1987 screenplay has been adapted for the stage by Richard Bean and,
despite some small and large changes, plays as the same sort of
psychological thriller and who's-screwing-who mystery, with enough
twists and turns that even the most cynical are likely to be surprised
can, of course,
buy the film for considerably less than the price of a ticket (see
Amazon button to the right), but here it is if you want to see it live.
psychologist encounters a crew of conmen and is fascinated by the
psychological manipulation by which they get people to give them money,
so she arranges to watch them at work. Of course there's also the
naughty attraction of a walk on the wild side, especially as she gets
sexually involved with the crew leader.
more would be telling, but you can probably guess that she will get in
deeper than she planned and that she and we will begin to be unsure
just who is being conned by whom. (For those who know the film, Bean
has changed some of the details of the intermediary cons and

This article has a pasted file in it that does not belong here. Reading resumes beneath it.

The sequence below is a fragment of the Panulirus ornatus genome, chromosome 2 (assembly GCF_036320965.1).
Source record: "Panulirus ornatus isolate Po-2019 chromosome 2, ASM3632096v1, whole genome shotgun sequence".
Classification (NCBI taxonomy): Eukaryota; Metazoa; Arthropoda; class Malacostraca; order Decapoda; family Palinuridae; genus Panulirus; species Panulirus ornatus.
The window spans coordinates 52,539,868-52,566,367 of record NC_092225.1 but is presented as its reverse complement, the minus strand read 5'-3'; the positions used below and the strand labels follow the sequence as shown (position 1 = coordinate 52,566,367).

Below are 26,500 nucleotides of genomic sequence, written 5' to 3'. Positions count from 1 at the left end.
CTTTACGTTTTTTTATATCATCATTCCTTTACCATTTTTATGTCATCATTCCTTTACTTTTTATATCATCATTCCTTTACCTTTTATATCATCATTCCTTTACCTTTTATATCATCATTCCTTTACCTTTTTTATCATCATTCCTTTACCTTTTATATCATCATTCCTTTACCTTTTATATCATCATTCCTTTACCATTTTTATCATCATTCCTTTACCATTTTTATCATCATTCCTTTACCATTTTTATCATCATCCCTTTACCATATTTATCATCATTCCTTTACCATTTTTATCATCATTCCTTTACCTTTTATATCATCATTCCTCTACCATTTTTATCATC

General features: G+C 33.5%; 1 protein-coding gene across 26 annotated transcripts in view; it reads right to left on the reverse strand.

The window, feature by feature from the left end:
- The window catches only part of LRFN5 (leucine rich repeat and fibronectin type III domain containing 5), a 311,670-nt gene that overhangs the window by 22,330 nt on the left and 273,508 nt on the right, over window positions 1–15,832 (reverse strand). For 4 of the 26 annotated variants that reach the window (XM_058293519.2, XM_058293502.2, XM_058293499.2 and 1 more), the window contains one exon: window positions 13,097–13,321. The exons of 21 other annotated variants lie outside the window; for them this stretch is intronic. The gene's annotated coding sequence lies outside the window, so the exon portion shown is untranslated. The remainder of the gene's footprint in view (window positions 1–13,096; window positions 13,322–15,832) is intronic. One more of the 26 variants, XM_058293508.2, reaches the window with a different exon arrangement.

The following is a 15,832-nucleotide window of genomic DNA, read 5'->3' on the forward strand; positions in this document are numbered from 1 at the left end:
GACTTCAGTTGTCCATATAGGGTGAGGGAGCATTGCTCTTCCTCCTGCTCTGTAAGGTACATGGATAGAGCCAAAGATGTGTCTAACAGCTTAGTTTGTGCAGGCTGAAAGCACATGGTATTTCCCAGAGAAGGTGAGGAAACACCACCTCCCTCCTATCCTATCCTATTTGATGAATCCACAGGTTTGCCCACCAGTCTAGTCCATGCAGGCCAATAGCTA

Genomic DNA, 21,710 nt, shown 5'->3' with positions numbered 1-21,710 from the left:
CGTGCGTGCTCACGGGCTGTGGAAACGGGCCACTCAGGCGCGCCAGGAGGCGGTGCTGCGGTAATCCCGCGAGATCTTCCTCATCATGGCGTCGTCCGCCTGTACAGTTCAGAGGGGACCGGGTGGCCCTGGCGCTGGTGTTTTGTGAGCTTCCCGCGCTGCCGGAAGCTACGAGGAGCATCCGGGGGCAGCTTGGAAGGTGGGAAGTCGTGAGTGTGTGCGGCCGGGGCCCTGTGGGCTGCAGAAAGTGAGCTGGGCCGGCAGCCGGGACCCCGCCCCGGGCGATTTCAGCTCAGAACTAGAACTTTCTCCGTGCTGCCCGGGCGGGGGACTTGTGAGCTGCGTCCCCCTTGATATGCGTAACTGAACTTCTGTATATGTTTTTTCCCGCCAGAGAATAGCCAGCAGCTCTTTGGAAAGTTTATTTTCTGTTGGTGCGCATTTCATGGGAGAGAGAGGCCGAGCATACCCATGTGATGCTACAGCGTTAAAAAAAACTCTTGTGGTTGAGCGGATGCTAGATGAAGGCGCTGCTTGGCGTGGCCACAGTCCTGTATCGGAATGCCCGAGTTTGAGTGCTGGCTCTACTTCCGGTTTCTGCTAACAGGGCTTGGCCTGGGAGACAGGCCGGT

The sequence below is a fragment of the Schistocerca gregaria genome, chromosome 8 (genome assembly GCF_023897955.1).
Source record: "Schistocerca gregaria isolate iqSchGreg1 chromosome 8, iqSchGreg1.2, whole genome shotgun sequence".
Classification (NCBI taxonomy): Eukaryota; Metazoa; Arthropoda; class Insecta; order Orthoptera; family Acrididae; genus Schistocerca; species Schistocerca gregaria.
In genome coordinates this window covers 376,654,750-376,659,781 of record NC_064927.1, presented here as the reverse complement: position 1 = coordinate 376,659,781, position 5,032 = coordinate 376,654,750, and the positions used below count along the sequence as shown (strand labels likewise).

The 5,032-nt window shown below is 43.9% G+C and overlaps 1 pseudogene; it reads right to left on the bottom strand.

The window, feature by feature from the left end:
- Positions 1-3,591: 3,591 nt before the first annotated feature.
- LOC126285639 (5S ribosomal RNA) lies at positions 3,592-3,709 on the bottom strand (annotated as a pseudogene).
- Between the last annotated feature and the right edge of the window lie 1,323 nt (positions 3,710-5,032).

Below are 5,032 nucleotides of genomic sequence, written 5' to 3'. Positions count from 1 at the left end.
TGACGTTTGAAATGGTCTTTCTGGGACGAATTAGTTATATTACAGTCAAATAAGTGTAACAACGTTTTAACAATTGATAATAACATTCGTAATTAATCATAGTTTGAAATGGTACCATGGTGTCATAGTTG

significantly softened the ending, but it still works.)
if the play
repeatedly surprises you, you can have the pleasure of being tricked,
and if you guess some of the twists in advance, you can have the
pleasure of feeling smarter than the playwright. Like any good con, it
looks like a win-win situation.
somewhat softer and more vulnerable from the start than Lindsay Crouse
was in the film, Michael Landes somewhat less overtly oily than Joe
Mantegna was, both changes making the theatrical version a little
warmer and more human than the icy film.
rest of the cast,
including Trevor Cooper, Dermot Crowley, Peter De Jersey and Amanda
Drew, clearly enjoy playing the roles of people constantly playing
- House of Games - Almeida 2010